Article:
City Council OKs process to research local health department

Santa Clarita City Hall, as pictured on Feb. 26. Watson/The Signal
Share on facebook
Share
Share on twitter
Tweet
Share on email
Email

Santa Clarita is officially looking into creating and operating its own public health department, but not all City Council members agreed. 

The City Council voted 4-to-1, with Councilman Bob Kellar casting the lone “no” vote at Tuesday’s meeting. 

“I’m not comfortable with extending the $25,000 and I really feel that, ultimately, this is not going to take us anywhere,” he said. 

Their vote allows for the city to hire a consultant for $25,000 to analyze the feasibility of a local public health department — a proposal Mayor Cameron Smyth had introduced to his fellow council members at a previous council meeting, citing a city need to “create greater autonomy for the future.” 

 “I’m not naive to the potential costs and the expanded bureaucracy, but I think it’s time for us to at least look at what Pasadena has, or other cities,” he said during the Sept. 8 meeting. 

The cities of Palmdale and Long Beach, for example, though their demographics differ from that of Santa Clarita, adopted $100 million and $153 million budgets, respectively, for their health and human services departments for 2020. Should the creation of a public health department ensue, Santa Clarita would join four other cities across California — Berkeley, Long Beach, Pasadena and Vernon — with their own departments.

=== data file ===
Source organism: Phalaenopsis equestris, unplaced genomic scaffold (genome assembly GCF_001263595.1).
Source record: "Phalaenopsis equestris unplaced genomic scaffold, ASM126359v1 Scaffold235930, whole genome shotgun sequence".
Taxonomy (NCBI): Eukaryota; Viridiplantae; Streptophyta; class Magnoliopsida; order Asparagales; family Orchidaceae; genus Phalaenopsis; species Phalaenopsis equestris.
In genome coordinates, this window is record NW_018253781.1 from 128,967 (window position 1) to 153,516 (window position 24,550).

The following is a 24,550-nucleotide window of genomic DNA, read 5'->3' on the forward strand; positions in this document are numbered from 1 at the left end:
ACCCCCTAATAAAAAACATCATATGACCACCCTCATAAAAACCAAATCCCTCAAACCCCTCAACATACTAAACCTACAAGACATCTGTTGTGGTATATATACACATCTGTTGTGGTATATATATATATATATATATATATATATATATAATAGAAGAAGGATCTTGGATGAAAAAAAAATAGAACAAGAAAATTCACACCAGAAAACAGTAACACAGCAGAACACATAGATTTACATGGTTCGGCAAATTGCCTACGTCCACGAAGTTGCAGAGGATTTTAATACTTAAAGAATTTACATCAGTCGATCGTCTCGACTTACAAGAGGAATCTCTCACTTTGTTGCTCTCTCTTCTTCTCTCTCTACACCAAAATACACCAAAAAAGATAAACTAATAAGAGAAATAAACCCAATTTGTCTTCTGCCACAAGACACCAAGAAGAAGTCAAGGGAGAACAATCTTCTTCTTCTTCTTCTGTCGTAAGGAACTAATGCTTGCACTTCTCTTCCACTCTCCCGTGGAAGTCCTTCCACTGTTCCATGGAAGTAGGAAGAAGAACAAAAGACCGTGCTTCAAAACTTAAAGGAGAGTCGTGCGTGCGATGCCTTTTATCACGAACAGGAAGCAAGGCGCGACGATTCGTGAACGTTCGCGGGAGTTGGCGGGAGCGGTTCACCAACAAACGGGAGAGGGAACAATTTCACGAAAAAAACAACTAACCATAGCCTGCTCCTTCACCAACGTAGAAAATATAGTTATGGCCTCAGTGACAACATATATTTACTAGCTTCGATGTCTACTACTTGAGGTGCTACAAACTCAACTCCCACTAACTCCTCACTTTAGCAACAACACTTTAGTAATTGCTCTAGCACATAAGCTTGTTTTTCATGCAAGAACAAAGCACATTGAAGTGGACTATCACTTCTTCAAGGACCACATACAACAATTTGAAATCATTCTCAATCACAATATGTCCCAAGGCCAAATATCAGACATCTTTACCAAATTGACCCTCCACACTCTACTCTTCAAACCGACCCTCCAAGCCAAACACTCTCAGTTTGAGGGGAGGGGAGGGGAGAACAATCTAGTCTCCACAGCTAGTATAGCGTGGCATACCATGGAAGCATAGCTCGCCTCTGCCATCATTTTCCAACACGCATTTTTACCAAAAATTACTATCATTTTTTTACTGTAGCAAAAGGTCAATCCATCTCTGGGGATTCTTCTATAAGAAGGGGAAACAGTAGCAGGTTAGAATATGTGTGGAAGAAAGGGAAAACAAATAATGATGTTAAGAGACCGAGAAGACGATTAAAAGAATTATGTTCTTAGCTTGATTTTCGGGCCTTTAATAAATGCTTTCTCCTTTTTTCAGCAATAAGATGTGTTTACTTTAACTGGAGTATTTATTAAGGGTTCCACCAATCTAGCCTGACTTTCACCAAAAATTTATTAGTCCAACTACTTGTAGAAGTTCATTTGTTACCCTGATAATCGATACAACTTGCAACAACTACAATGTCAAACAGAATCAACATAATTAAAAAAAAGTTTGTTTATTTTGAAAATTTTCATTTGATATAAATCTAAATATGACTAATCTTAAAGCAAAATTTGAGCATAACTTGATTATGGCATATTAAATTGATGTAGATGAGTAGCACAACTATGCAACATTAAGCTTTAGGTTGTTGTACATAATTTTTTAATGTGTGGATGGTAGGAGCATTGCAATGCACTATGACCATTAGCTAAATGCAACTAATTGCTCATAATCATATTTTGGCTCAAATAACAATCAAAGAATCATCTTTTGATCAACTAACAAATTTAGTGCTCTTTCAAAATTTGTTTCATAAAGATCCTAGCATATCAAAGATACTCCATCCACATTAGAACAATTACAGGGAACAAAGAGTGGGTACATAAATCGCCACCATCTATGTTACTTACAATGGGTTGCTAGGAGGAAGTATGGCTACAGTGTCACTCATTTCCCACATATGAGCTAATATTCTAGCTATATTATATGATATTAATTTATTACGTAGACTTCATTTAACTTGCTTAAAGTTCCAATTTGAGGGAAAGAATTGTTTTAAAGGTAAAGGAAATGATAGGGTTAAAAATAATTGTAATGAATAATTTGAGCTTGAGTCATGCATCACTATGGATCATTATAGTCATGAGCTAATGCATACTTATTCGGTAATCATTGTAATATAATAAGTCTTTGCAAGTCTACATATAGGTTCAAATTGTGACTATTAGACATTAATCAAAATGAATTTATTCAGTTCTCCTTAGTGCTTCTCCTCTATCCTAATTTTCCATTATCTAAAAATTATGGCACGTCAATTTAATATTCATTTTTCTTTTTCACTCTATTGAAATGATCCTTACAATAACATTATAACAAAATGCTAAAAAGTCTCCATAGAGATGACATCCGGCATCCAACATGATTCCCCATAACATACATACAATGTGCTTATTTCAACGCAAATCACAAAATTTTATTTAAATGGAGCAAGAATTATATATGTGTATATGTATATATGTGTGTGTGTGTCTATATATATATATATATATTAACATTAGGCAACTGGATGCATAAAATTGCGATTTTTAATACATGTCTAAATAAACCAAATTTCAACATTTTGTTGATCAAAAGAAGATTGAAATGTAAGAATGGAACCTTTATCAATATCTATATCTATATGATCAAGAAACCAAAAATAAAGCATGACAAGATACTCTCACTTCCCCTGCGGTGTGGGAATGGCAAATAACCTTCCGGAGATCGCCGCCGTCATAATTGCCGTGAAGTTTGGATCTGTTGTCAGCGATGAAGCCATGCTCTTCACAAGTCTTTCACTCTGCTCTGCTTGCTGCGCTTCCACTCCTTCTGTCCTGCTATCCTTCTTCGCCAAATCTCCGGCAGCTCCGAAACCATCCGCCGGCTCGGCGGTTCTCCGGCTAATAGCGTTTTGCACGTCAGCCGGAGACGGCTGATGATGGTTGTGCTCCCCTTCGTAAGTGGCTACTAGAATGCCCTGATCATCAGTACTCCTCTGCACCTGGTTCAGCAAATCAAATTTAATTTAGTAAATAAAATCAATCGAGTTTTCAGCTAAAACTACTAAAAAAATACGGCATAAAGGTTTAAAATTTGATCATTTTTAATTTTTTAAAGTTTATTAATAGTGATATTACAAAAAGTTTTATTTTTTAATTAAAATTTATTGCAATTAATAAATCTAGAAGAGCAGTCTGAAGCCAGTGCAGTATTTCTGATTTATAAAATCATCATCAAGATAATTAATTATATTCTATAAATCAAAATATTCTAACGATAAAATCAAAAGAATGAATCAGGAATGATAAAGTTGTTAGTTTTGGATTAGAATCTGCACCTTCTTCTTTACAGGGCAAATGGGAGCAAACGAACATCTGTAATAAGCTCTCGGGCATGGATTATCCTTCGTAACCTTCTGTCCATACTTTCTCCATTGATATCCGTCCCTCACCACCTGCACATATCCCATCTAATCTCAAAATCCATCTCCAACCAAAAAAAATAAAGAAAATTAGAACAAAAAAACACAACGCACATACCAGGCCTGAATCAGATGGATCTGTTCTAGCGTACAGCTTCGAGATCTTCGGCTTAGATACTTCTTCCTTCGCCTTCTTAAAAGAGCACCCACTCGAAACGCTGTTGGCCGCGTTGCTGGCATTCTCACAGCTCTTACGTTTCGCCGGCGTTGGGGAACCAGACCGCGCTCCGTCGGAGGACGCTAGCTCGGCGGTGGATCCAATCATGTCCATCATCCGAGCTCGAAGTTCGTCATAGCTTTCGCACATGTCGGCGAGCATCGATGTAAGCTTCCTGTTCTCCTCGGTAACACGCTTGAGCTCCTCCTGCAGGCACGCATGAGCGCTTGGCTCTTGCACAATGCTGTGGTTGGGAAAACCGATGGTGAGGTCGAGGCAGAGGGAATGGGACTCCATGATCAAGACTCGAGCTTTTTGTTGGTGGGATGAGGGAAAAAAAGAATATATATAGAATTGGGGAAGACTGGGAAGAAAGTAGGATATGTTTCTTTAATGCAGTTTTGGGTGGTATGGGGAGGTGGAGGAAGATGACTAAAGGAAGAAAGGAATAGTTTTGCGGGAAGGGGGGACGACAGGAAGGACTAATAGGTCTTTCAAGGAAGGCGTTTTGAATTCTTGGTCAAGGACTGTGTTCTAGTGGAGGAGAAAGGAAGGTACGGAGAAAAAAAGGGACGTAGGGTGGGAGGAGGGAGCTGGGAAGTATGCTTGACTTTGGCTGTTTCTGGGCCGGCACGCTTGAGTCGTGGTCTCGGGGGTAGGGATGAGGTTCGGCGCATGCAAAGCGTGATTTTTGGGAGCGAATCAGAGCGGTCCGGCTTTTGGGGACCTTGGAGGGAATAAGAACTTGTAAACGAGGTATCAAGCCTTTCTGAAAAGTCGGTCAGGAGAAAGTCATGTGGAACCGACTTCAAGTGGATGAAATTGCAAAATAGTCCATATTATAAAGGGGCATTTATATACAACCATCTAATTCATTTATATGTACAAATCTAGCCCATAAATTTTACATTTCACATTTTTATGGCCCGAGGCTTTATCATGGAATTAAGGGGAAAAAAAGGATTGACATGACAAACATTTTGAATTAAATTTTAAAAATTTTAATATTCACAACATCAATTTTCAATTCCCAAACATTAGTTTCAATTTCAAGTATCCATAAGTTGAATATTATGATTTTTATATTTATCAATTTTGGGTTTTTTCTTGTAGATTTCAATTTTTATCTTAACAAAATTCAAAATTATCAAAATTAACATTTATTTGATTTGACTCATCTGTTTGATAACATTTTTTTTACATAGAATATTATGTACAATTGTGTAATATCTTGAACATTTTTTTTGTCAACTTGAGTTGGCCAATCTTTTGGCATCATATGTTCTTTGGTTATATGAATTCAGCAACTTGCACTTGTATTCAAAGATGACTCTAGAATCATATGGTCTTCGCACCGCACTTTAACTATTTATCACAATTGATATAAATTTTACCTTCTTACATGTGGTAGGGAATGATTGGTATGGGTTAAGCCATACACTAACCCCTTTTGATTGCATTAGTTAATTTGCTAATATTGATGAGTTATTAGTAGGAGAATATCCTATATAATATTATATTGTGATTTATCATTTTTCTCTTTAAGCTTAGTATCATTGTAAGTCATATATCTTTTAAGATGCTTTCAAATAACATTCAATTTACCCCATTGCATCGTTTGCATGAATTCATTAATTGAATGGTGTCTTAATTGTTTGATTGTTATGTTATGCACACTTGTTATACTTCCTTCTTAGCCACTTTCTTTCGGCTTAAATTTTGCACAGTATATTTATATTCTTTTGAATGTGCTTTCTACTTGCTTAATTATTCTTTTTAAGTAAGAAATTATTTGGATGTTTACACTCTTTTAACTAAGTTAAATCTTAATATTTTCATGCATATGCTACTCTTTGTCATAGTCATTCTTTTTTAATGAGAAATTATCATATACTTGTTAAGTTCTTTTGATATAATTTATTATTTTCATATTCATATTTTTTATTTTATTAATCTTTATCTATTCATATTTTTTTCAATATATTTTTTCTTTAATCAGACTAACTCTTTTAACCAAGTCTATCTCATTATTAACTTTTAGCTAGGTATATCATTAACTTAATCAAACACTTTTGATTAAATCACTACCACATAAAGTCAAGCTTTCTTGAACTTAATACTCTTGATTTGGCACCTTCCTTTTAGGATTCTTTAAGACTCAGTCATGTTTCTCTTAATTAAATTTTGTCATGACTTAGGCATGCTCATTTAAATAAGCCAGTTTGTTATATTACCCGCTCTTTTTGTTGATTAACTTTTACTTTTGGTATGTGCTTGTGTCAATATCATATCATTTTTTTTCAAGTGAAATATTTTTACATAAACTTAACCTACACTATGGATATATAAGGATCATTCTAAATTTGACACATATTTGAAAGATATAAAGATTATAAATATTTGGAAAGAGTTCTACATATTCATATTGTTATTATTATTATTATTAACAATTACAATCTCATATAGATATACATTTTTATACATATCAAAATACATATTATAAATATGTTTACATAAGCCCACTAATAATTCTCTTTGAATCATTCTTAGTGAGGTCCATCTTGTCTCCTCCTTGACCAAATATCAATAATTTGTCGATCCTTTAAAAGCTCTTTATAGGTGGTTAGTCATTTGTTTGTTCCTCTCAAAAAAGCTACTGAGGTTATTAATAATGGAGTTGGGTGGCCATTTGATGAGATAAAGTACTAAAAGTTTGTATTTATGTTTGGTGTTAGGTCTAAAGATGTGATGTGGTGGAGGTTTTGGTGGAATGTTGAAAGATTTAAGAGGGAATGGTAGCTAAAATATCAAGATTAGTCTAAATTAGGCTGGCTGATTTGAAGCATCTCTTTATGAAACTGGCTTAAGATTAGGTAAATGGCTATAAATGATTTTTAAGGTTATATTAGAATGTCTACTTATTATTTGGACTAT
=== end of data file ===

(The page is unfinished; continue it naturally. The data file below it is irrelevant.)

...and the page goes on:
On Tuesday, council members Marsha McLean and Laurene Weste, who had previously cautioned about costs, said a local health department would help the city in making its own decisions, such as pandemic-related guidelines and reopenings, rather than to follow L.A. County’s Public Health orders. 

“Is there a way to break it down so that we have some say over the health and well-being of our citizens when it comes to pandemics and things such as that and taking a look at our figures and figuring out that … it’s not a one-size-fits-all,” said McLean. “We have to be able to do something to get our community back to where our businesses can open.” 

The consultant will be tasked with completing a study that “would evaluate different models of service delivery, scope of services provided, and potential revenues and expenses, among other factors,” according to a city agenda report.  

Related To This Story

Latest NEWS